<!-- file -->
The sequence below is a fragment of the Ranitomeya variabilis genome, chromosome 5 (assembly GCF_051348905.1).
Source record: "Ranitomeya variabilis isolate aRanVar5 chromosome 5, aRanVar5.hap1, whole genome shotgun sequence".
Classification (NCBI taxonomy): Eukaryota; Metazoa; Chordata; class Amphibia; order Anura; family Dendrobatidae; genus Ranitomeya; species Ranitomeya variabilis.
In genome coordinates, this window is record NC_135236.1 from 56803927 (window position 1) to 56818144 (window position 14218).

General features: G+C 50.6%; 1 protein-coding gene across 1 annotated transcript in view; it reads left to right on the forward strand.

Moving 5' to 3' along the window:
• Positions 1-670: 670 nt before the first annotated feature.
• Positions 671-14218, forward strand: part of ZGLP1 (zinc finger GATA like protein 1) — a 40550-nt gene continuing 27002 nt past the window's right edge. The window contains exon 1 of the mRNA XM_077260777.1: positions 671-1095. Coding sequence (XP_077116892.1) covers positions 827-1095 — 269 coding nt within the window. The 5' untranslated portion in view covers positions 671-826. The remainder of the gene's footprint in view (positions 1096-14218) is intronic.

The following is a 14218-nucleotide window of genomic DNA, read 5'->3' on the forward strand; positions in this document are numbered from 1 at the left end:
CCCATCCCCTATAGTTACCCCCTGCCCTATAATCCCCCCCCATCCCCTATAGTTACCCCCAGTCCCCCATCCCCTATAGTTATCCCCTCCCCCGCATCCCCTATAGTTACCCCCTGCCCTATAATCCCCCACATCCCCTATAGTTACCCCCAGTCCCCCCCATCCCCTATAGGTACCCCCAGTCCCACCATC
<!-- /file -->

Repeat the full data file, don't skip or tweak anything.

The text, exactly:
The sequence below is a fragment of the Ranitomeya variabilis genome, chromosome 5 (assembly GCF_051348905.1).
Source record: "Ranitomeya variabilis isolate aRanVar5 chromosome 5, aRanVar5.hap1, whole genome shotgun sequence".
Classification (NCBI taxonomy): Eukaryota; Metazoa; Chordata; class Amphibia; order Anura; family Dendrobatidae; genus Ranitomeya; species Ranitomeya variabilis.
In genome coordinates, this window is record NC_135236.1 from 56803927 (window position 1) to 56818144 (window position 14218).

General features: G+C 50.6%; 1 protein-coding gene across 1 annotated transcript in view; it reads left to right on the forward strand.

Moving 5' to 3' along the window:
• Positions 1-670: 670 nt before the first annotated feature.
• Positions 671-14218, forward strand: part of ZGLP1 (zinc finger GATA like protein 1) — a 40550-nt gene continuing 27002 nt past the window's right edge. The window contains exon 1 of the mRNA XM_077260777.1: positions 671-1095. Coding sequence (XP_077116892.1) covers positions 827-1095 — 269 coding nt within the window. The 5' untranslated portion in view covers positions 671-826. The remainder of the gene's footprint in view (positions 1096-14218) is intronic.

The following is a 14218-nucleotide window of genomic DNA, read 5'->3' on the forward strand; positions in this document are numbered from 1 at the left end:
CCCATCCCCTATAGTTACCCCCTGCCCTATAATCCCCCCCCATCCCCTATAGTTACCCCCAGTCCCCCATCCCCTATAGTTATCCCCTCCCCCGCATCCCCTATAGTTACCCCCTGCCCTATAATCCCCCACATCCCCTATAGTTACCCCCAGTCCCCCCCATCCCCTATAGGTACCCCCAGTCCCACCATC